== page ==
It is generally accepted now that social media and the "likes economy" that it has created can be a bad thing, encouraging people — and businesses — to post questionable content meant to generate as many likes and followers as possible. No matter how destructive it can be to our health, our democracy, or our children.

But now Facebook ($NASDAQ:FB) is experimenting with reducing the importance of Likes on both its main social network and Instagram as it responds to pressure from groups concerned with society's social media addiction.

The experiment is limited just to Australia, where Facebook says it will "gather feedback to understand whether this change will improve people's experiences".

If the experiment moves to America, some very high-profile businesses could be affected, including Coca-Cola, Samsung, and McDonalds.

Two of the most-liked Facebook accounts in the US, Samsung ($KRX:005930) and Coca-Cola ($NASDAQ:COKE), combine for a total of more than 262 million Likes on Facebook. On Facebook, when a user "Likes" a business, he or she also follows that business' Facbeook page. That means every time Samsung posts to its Facebook page, it's sending a message directly to each of its followers, in this case 160 million people. Compare that to the total reach of the Super Bowl at 98 million people, and one can see that a business like Samsung would be watching Facebook's moves in this experiment very closely.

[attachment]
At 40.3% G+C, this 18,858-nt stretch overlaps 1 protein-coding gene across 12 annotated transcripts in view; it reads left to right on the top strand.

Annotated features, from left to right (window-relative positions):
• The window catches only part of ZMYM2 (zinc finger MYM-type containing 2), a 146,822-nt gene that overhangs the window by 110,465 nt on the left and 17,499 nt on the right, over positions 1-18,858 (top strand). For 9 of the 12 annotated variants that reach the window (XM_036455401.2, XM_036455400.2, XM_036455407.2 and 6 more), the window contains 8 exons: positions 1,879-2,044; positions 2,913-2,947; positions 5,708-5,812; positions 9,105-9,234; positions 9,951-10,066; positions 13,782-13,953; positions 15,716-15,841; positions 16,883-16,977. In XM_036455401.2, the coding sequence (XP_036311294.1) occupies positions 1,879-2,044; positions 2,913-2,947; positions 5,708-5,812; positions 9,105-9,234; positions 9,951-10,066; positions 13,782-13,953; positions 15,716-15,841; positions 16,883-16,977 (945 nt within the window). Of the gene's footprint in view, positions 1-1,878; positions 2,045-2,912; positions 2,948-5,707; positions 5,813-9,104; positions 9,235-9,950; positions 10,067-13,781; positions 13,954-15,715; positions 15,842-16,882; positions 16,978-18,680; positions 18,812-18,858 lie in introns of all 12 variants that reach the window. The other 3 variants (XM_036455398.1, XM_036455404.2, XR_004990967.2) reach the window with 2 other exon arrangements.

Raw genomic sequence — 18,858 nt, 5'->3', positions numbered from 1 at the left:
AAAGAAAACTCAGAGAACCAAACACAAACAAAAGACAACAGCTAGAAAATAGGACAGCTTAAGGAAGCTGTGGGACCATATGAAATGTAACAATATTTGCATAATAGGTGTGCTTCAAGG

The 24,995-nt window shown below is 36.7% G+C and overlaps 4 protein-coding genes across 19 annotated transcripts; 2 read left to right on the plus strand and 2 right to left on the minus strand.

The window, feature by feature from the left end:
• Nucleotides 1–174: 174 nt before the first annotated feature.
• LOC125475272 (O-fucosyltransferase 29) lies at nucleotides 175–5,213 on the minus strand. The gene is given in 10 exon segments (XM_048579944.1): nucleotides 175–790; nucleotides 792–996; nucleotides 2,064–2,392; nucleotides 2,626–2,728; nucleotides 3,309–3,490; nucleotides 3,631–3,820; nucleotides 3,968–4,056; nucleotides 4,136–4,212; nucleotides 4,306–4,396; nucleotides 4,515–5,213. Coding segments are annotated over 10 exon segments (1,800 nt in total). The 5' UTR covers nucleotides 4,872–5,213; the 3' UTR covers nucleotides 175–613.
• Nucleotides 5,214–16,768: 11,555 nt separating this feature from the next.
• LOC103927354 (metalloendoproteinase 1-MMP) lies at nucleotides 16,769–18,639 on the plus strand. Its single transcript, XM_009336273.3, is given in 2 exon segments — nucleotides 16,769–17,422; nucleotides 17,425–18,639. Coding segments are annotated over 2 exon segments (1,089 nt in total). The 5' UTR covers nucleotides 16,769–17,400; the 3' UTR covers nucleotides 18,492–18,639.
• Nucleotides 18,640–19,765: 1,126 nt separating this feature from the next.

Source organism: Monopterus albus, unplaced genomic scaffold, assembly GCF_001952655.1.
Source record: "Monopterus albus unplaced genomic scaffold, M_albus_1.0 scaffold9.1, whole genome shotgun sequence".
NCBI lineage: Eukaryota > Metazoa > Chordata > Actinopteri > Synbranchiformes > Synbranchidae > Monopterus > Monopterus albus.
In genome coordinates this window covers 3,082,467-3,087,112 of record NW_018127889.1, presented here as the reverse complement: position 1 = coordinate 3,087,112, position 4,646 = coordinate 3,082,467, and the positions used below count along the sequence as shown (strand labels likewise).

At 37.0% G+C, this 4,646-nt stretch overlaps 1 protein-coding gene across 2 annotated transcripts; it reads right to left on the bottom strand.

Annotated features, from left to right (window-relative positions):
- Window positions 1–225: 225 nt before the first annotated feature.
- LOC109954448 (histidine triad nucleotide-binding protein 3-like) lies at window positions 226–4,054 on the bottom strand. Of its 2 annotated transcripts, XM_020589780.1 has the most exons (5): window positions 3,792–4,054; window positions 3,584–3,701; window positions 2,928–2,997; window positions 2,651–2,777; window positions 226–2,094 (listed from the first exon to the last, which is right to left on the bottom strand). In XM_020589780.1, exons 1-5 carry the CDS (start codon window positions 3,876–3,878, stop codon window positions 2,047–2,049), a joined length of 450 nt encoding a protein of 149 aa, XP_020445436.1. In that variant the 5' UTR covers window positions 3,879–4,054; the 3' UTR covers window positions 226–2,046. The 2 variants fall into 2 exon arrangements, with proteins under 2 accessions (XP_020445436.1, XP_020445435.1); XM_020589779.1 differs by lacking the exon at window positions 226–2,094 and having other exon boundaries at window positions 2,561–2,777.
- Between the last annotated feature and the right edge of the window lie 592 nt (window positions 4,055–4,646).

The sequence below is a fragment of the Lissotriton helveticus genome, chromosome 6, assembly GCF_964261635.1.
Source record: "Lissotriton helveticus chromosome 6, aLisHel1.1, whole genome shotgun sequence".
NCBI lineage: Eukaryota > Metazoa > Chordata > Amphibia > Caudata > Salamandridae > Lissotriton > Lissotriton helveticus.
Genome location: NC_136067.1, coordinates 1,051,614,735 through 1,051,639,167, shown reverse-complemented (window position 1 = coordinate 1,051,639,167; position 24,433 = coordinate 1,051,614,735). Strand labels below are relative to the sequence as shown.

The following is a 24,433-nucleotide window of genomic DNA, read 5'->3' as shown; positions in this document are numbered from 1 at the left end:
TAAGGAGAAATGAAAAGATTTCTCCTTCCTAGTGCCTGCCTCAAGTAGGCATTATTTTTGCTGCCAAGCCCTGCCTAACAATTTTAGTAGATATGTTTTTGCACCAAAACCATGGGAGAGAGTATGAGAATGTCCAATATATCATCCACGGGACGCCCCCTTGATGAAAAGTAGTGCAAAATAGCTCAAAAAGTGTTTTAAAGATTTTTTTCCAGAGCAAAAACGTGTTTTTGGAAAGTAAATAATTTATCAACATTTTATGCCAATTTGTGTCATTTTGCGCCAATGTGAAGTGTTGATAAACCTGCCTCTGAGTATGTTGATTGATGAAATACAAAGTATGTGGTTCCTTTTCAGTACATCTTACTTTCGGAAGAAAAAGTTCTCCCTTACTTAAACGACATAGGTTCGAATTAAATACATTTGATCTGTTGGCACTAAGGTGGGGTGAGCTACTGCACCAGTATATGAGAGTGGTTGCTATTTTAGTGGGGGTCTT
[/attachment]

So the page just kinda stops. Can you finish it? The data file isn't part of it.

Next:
We track total likes for major Facebook accounts. As of this week, among the top-25 Facebook accounts are the aforementioned Samsung, Coca-Cola, and McDonalds, along with YouTube and Buzzfeed. The complete list of top-25 accounts is included below (click for a larger version).

While Facebook's Like-supressing experiment is limited to Australia for now, it's also not clear if business accounts like those listed here will be affected. It's entirely possible that if the experiment proves successful in lowering the amount of social anxiety experienced by Instagram and Facebook users, the company could target only those accounts that may trigger such things, such as fashion and lifestyle influencers.

About the Data: 

Thinknum tracks companies using information they post online - jobs, social and web traffic, product sales and app ratings - and creates data sets that measure factors like hiring, revenue and foot traffic. Data sets may not be fully comprehensive (they only account for what is available on the web), but they can be used to gauge performance factors like staffing and sales. 

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